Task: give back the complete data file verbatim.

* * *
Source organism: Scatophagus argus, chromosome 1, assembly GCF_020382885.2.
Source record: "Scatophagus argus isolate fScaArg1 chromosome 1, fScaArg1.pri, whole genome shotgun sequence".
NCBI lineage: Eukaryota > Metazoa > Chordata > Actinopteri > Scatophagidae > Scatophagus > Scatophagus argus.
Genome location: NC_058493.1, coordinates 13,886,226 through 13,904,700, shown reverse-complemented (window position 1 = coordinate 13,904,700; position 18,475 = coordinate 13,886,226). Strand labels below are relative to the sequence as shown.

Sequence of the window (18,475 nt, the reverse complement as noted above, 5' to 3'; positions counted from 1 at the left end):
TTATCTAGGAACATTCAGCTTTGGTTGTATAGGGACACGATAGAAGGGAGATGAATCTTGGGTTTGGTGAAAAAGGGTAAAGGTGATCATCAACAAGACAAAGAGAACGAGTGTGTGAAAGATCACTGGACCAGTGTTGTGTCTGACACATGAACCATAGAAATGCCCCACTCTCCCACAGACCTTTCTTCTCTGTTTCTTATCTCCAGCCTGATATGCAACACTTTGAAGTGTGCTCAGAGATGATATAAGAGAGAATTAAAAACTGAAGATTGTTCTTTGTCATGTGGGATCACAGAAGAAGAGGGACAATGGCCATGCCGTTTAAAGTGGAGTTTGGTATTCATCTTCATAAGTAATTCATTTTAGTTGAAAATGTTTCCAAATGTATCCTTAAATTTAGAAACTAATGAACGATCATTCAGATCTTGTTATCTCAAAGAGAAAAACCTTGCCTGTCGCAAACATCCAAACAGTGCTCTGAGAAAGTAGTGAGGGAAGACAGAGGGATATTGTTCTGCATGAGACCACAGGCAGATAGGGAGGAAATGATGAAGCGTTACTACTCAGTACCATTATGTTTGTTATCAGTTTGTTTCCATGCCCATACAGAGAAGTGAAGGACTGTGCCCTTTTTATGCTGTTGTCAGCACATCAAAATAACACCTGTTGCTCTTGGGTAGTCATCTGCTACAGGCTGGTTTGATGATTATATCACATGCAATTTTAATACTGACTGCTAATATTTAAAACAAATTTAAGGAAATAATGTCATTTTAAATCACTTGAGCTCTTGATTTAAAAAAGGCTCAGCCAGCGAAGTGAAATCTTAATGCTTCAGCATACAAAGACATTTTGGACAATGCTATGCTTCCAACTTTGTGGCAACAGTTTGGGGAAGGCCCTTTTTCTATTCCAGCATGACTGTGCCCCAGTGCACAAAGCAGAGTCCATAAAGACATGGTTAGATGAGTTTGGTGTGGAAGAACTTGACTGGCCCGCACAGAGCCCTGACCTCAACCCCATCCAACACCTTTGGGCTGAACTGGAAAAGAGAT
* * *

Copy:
Source organism: Scatophagus argus, chromosome 1, assembly GCF_020382885.2.
Source record: "Scatophagus argus isolate fScaArg1 chromosome 1, fScaArg1.pri, whole genome shotgun sequence".
NCBI lineage: Eukaryota > Metazoa > Chordata > Actinopteri > Scatophagidae > Scatophagus > Scatophagus argus.
Genome location: NC_058493.1, coordinates 13,886,226 through 13,904,700, shown reverse-complemented (window position 1 = coordinate 13,904,700; position 18,475 = coordinate 13,886,226). Strand labels below are relative to the sequence as shown.

Sequence of the window (18,475 nt, the reverse complement as noted above, 5' to 3'; positions counted from 1 at the left end):
TTATCTAGGAACATTCAGCTTTGGTTGTATAGGGACACGATAGAAGGGAGATGAATCTTGGGTTTGGTGAAAAAGGGTAAAGGTGATCATCAACAAGACAAAGAGAACGAGTGTGTGAAAGATCACTGGACCAGTGTTGTGTCTGACACATGAACCATAGAAATGCCCCACTCTCCCACAGACCTTTCTTCTCTGTTTCTTATCTCCAGCCTGATATGCAACACTTTGAAGTGTGCTCAGAGATGATATAAGAGAGAATTAAAAACTGAAGATTGTTCTTTGTCATGTGGGATCACAGAAGAAGAGGGACAATGGCCATGCCGTTTAAAGTGGAGTTTGGTATTCATCTTCATAAGTAATTCATTTTAGTTGAAAATGTTTCCAAATGTATCCTTAAATTTAGAAACTAATGAACGATCATTCAGATCTTGTTATCTCAAAGAGAAAAACCTTGCCTGTCGCAAACATCCAAACAGTGCTCTGAGAAAGTAGTGAGGGAAGACAGAGGGATATTGTTCTGCATGAGACCACAGGCAGATAGGGAGGAAATGATGAAGCGTTACTACTCAGTACCATTATGTTTGTTATCAGTTTGTTTCCATGCCCATACAGAGAAGTGAAGGACTGTGCCCTTTTTATGCTGTTGTCAGCACATCAAAATAACACCTGTTGCTCTTGGGTAGTCATCTGCTACAGGCTGGTTTGATGATTATATCACATGCAATTTTAATACTGACTGCTAATATTTAAAACAAATTTAAGGAAATAATGTCATTTTAAATCACTTGAGCTCTTGATTTAAAAAAGGCTCAGCCAGCGAAGTGAAATCTTAATGCTTCAGCATACAAAGACATTTTGGACAATGCTATGCTTCCAACTTTGTGGCAACAGTTTGGGGAAGGCCCTTTTTCTATTCCAGCATGACTGTGCCCCAGTGCACAAAGCAGAGTCCATAAAGACATGGTTAGATGAGTTTGGTGTGGAAGAACTTGACTGGCCCGCACAGAGCCCTGACCTCAACCCCATCCAACACCTTTGGGCTGAACTGGAAAAGAGAT